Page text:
Culture | Infiltrating the zine scene

Rebellion against corporate media at Expozine

Zines are part of a “war against mainstream,” according to Aaron Cometbus, long-time punk rock zinester. “It’s old news, but let’s remind ourselves why mainstream sucks.” This was his contribution to one of the round table discussions at this year’s Montreal Expozine. The established corporate print media empires are failing, but, contrary to popular belief, the problem is not just the arrival of the internet. Due to “greed and conservatism,” Cometbus explains, those outlets “keep out new voices and those who don’t adhere to mainstream world news.” As a result they are pushing homogenized advertiser-funded periodicals that “no one wants to read.” Zines are the alternative.

So what is a zine? The big idea behind zines is that someone with creativity, imagination, and something to say can make their own magazine. From photocopied, folded, and stapled fanzines to silk screened covers on special paper, stitched binding, and by-hand finishing touches, the appearances of zines can be as varied as the content.

Expozine, the annual meeting of zine creators and their readers, where zines are bought and sold, took place last weekend, November 16 and 17, in a church basement. Walking around the main convention hall you can see Cometbus’ point. There is a cornucopia of publications that you won’t find in a regular newsstand. There are feminists, anarchists, punk rockers, cartoonists, artists, and poets. Every group that turns to zines to express themselves ends up creating their own subgenre. The LGBTQ community took up zines in the 1980s, and, despite the limited circulation, those zines remain as some of the best self-created records of the scene.

Montreal-based artist Kerri Flannigan’s zine Nailbiter, winner of Expozine’s 2010 best English zine category, features stories from people coping with anxiety. Inspired by the sense of alienation the contributors felt about the existing resources, Nailbiter best represents the opportunity and potential the medium offers. Among her zines this year is “grandparents zine,” containing short pieces of writing about the contributors’ relationships with their grandparents alongside pen and ink portraits.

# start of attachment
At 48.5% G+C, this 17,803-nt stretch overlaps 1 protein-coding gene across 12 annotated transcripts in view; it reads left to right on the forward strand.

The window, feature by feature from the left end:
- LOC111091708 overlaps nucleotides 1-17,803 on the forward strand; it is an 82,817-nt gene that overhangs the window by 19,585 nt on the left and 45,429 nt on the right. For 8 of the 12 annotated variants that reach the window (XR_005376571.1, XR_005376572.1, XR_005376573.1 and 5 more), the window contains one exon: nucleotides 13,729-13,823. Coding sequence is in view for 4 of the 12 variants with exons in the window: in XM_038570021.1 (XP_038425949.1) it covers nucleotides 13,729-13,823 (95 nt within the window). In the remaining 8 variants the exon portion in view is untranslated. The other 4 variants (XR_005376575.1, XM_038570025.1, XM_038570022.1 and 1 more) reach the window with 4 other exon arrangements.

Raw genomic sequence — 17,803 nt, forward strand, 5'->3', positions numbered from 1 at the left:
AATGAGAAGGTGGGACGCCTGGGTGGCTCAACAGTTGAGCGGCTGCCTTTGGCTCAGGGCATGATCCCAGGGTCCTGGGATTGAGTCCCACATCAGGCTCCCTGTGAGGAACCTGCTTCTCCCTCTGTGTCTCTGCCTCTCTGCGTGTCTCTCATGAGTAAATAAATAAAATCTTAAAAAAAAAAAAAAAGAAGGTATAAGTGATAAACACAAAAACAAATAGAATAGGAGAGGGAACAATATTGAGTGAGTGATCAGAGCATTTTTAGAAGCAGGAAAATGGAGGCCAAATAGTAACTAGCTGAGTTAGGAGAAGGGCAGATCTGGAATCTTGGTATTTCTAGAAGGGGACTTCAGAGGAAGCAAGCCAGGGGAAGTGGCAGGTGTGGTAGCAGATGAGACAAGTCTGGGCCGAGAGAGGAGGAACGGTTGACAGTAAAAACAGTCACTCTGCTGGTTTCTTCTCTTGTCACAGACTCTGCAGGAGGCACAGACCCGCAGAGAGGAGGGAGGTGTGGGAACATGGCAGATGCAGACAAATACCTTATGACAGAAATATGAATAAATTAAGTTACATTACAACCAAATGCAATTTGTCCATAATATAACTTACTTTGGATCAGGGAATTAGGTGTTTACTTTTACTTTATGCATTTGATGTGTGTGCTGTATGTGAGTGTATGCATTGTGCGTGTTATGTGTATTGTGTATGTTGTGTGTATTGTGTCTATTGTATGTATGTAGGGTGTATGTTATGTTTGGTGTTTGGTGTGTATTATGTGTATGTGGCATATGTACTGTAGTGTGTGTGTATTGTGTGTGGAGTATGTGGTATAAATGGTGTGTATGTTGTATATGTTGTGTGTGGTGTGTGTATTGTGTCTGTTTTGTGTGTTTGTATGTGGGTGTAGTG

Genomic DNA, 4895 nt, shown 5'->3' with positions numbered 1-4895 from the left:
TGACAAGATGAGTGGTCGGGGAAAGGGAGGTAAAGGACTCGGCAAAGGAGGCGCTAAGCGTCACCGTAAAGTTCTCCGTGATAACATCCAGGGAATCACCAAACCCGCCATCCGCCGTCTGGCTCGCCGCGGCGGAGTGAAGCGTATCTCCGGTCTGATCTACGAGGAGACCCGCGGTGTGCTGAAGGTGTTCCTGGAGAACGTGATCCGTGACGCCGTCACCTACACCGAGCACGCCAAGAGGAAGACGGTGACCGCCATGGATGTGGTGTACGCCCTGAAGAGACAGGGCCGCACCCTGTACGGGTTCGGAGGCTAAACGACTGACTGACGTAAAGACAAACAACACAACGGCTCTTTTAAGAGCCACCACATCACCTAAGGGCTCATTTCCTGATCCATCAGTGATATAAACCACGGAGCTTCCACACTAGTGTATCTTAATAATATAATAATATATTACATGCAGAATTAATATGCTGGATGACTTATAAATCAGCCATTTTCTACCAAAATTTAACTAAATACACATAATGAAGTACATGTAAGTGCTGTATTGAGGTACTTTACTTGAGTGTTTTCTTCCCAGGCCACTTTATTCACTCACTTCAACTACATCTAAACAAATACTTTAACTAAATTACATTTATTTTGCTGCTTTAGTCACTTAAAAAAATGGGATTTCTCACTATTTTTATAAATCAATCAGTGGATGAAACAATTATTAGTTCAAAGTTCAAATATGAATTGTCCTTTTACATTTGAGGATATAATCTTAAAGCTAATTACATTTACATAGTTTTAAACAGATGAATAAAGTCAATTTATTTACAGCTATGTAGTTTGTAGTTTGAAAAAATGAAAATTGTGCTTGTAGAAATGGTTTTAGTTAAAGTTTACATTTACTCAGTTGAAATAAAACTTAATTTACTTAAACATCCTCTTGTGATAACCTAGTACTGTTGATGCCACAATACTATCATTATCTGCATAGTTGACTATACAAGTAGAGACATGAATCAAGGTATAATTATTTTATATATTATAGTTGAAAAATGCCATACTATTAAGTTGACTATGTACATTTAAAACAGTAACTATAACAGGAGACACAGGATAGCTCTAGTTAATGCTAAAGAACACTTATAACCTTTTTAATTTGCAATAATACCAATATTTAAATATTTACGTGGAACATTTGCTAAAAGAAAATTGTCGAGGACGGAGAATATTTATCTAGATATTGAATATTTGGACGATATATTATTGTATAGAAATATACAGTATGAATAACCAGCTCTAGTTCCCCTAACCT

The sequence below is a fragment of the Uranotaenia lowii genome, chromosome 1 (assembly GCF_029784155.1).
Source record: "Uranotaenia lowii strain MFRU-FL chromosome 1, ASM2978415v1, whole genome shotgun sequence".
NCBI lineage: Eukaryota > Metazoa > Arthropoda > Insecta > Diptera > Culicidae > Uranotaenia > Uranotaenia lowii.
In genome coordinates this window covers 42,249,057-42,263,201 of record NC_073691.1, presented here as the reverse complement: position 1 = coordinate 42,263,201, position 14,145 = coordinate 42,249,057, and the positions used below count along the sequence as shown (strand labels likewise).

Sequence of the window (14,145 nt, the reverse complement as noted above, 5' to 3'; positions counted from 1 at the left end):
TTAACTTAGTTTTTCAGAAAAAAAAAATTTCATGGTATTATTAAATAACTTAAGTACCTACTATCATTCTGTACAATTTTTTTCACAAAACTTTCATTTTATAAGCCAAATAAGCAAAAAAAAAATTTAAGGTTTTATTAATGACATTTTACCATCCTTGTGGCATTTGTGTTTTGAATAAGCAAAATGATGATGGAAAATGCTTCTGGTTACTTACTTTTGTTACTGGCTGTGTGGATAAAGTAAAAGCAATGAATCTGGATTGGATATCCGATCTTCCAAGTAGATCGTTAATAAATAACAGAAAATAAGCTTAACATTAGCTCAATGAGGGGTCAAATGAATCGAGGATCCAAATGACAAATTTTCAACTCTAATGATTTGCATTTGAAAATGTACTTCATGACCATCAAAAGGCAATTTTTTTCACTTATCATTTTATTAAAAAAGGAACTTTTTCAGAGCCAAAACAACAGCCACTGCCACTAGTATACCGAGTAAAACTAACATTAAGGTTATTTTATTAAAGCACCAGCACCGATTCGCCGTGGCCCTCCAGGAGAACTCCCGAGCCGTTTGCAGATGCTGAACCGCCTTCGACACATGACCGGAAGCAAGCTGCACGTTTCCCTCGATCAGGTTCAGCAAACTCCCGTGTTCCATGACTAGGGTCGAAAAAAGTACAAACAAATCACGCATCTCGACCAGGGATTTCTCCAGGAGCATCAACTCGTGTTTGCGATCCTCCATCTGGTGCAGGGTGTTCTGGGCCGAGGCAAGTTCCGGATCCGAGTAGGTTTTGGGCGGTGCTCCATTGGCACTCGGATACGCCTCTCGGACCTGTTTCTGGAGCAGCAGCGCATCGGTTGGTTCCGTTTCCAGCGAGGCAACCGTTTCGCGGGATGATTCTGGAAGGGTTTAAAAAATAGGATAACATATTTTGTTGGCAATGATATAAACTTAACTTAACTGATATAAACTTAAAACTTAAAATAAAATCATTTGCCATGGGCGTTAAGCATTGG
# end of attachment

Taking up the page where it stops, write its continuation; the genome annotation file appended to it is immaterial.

With such specific topics, can zines continue to flourish alongside the internet, while print media continues to threaten death? Expozine co-founder and zinester Louis Rastelli doesn’t seem at all worried. He gets asked about the internet every year, he explains. “First of all information is not the same as an artifact. Secondly the internet is ridiculously ephemeral.” Rastelli himself is attempting to ensure zines don’t disappear forever through his co-founded project Archive Montreal, a local organization that attempts to preserve zines from becoming lost and forgotten. Turns out that even the zine creators can be pretty bad at keeping copies of their own work.

But where can a newcomer to the world of zines start? Thanks to the internet, they may already have been exposed to them. A Softer World, from Toronto, began its life as a zine before becoming the popular web-comic that could still be picked up in print from the creator’s stall. For Al Lafrance, of Bloody Underrated, there is no substitute for coming to a convention, to “buy something random without even looking in it.” Among his own contribution to random zines that could be picked up was Pickles, Pickles (yes, it’s all about pickles), a four inch square booklet containing 52 illustrated facts and 1 recipe.

For those prepared to take the risk, the main attraction of the medium seems to be the unexpected discoveries. With recent technological developments, smaller creators now have direct access to industry quality printing; most of the stalls were selling books as well. The technical gap between zinester and major publisher is rapidly narrowing. Existing outside the mainstream is the raison d’être of zines, allowing for anyone with a voice to publish. But with so many zines available and yet still hard to come by, it can be difficult for the zine newcomer to know what to read. These alternative publications are always trying to find their readership, distributing copies not only at the annual Expozine but also online and in such zine-friendly outlets as the Concordia bookstore. The biggest sign of promise for the zinester’s future, however, is that they still seem to see a vast world of creative possibilities in front of them.


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